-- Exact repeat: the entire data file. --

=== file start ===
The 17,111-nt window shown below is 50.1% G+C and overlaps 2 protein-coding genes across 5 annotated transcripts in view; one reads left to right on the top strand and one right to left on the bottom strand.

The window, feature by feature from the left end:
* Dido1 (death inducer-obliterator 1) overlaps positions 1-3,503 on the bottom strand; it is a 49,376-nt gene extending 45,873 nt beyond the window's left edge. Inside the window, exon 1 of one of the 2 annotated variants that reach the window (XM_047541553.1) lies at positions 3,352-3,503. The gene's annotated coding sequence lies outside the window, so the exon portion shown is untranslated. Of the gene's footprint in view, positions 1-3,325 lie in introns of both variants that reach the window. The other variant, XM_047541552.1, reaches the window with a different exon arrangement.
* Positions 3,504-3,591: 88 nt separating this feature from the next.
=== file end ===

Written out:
The 17,111-nt window shown below is 50.1% G+C and overlaps 2 protein-coding genes across 5 annotated transcripts in view; one reads left to right on the top strand and one right to left on the bottom strand.

The window, feature by feature from the left end:
* Dido1 (death inducer-obliterator 1) overlaps positions 1-3,503 on the bottom strand; it is a 49,376-nt gene extending 45,873 nt beyond the window's left edge. Inside the window, exon 1 of one of the 2 annotated variants that reach the window (XM_047541553.1) lies at positions 3,352-3,503. The gene's annotated coding sequence lies outside the window, so the exon portion shown is untranslated. Of the gene's footprint in view, positions 1-3,325 lie in introns of both variants that reach the window. The other variant, XM_047541552.1, reaches the window with a different exon arrangement.
* Positions 3,504-3,591: 88 nt separating this feature from the next.